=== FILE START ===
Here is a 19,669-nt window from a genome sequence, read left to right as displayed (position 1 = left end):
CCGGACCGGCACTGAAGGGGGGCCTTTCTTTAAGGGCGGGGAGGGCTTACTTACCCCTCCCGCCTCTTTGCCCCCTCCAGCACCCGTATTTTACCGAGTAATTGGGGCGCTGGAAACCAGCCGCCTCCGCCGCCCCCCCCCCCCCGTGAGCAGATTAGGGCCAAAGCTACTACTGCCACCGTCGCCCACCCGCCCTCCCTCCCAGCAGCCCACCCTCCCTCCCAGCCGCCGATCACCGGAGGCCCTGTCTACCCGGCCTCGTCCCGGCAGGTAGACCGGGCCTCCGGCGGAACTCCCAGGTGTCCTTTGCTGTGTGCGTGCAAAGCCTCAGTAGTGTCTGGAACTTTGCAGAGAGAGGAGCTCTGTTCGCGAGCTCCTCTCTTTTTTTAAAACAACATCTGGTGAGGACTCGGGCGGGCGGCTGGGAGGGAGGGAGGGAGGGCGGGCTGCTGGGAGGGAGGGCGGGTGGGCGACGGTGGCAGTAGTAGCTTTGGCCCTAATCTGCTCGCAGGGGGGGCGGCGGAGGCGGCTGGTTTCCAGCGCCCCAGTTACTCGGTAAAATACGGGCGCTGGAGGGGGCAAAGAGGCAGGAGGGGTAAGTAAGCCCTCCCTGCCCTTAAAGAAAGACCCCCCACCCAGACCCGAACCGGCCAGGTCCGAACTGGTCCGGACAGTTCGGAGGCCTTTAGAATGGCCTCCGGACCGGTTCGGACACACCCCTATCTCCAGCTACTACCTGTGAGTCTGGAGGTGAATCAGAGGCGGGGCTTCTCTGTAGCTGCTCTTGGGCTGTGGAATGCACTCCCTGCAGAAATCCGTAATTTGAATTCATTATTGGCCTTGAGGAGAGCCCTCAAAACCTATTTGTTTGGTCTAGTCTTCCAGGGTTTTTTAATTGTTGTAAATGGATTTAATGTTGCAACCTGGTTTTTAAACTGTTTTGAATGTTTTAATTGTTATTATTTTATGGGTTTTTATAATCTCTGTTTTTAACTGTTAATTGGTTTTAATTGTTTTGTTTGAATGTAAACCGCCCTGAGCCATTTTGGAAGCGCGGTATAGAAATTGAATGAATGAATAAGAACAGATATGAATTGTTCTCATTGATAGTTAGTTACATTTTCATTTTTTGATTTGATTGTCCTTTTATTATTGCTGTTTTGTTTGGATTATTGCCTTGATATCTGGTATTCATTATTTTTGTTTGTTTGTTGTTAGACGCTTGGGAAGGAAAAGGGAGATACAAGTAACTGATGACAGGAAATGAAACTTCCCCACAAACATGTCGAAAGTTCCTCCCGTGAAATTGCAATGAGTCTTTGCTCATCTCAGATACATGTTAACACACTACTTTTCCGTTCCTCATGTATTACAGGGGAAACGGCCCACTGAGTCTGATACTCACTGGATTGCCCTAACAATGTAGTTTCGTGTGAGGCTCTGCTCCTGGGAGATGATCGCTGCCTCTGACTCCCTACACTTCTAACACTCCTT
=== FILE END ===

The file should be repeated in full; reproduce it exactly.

Here is a 19,669-nt window from a genome sequence, read left to right as displayed (position 1 = left end):
CCGGACCGGCACTGAAGGGGGGCCTTTCTTTAAGGGCGGGGAGGGCTTACTTACCCCTCCCGCCTCTTTGCCCCCTCCAGCACCCGTATTTTACCGAGTAATTGGGGCGCTGGAAACCAGCCGCCTCCGCCGCCCCCCCCCCCCCGTGAGCAGATTAGGGCCAAAGCTACTACTGCCACCGTCGCCCACCCGCCCTCCCTCCCAGCAGCCCACCCTCCCTCCCAGCCGCCGATCACCGGAGGCCCTGTCTACCCGGCCTCGTCCCGGCAGGTAGACCGGGCCTCCGGCGGAACTCCCAGGTGTCCTTTGCTGTGTGCGTGCAAAGCCTCAGTAGTGTCTGGAACTTTGCAGAGAGAGGAGCTCTGTTCGCGAGCTCCTCTCTTTTTTTAAAACAACATCTGGTGAGGACTCGGGCGGGCGGCTGGGAGGGAGGGAGGGAGGGCGGGCTGCTGGGAGGGAGGGCGGGTGGGCGACGGTGGCAGTAGTAGCTTTGGCCCTAATCTGCTCGCAGGGGGGGCGGCGGAGGCGGCTGGTTTCCAGCGCCCCAGTTACTCGGTAAAATACGGGCGCTGGAGGGGGCAAAGAGGCAGGAGGGGTAAGTAAGCCCTCCCTGCCCTTAAAGAAAGACCCCCCACCCAGACCCGAACCGGCCAGGTCCGAACTGGTCCGGACAGTTCGGAGGCCTTTAGAATGGCCTCCGGACCGGTTCGGACACACCCCTATCTCCAGCTACTACCTGTGAGTCTGGAGGTGAATCAGAGGCGGGGCTTCTCTGTAGCTGCTCTTGGGCTGTGGAATGCACTCCCTGCAGAAATCCGTAATTTGAATTCATTATTGGCCTTGAGGAGAGCCCTCAAAACCTATTTGTTTGGTCTAGTCTTCCAGGGTTTTTTAATTGTTGTAAATGGATTTAATGTTGCAACCTGGTTTTTAAACTGTTTTGAATGTTTTAATTGTTATTATTTTATGGGTTTTTATAATCTCTGTTTTTAACTGTTAATTGGTTTTAATTGTTTTGTTTGAATGTAAACCGCCCTGAGCCATTTTGGAAGCGCGGTATAGAAATTGAATGAATGAATAAGAACAGATATGAATTGTTCTCATTGATAGTTAGTTACATTTTCATTTTTTGATTTGATTGTCCTTTTATTATTGCTGTTTTGTTTGGATTATTGCCTTGATATCTGGTATTCATTATTTTTGTTTGTTTGTTGTTAGACGCTTGGGAAGGAAAAGGGAGATACAAGTAACTGATGACAGGAAATGAAACTTCCCCACAAACATGTCGAAAGTTCCTCCCGTGAAATTGCAATGAGTCTTTGCTCATCTCAGATACATGTTAACACACTACTTTTCCGTTCCTCATGTATTACAGGGGAAACGGCCCACTGAGTCTGATACTCACTGGATTGCCCTAACAATGTAGTTTCGTGTGAGGCTCTGCTCCTGGGAGATGATCGCTGCCTCTGACTCCCTACACTTCTAACACTCCTT